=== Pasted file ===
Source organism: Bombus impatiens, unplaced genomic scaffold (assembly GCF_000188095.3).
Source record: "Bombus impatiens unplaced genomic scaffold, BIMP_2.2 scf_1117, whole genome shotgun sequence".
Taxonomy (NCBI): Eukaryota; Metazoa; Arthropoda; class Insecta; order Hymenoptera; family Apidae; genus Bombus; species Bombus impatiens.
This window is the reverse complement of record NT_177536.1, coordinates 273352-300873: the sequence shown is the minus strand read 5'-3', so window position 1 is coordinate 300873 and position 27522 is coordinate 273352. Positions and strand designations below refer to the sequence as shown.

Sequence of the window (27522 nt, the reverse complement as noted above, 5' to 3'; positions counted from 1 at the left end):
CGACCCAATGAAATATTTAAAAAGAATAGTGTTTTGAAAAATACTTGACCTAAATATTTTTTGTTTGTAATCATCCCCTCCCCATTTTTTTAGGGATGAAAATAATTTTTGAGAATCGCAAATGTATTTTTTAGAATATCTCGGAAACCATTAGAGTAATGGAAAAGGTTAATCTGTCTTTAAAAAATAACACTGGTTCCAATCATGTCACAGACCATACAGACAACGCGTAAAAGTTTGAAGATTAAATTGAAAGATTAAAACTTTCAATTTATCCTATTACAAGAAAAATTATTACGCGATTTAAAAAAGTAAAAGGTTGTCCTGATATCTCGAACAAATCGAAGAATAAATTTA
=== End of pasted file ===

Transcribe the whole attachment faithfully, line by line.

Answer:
Source organism: Bombus impatiens, unplaced genomic scaffold (assembly GCF_000188095.3).
Source record: "Bombus impatiens unplaced genomic scaffold, BIMP_2.2 scf_1117, whole genome shotgun sequence".
Taxonomy (NCBI): Eukaryota; Metazoa; Arthropoda; class Insecta; order Hymenoptera; family Apidae; genus Bombus; species Bombus impatiens.
This window is the reverse complement of record NT_177536.1, coordinates 273352-300873: the sequence shown is the minus strand read 5'-3', so window position 1 is coordinate 300873 and position 27522 is coordinate 273352. Positions and strand designations below refer to the sequence as shown.

Sequence of the window (27522 nt, the reverse complement as noted above, 5' to 3'; positions counted from 1 at the left end):
CGACCCAATGAAATATTTAAAAAGAATAGTGTTTTGAAAAATACTTGACCTAAATATTTTTTGTTTGTAATCATCCCCTCCCCATTTTTTTAGGGATGAAAATAATTTTTGAGAATCGCAAATGTATTTTTTAGAATATCTCGGAAACCATTAGAGTAATGGAAAAGGTTAATCTGTCTTTAAAAAATAACACTGGTTCCAATCATGTCACAGACCATACAGACAACGCGTAAAAGTTTGAAGATTAAATTGAAAGATTAAAACTTTCAATTTATCCTATTACAAGAAAAATTATTACGCGATTTAAAAAAGTAAAAGGTTGTCCTGATATCTCGAACAAATCGAAGAATAAATTTA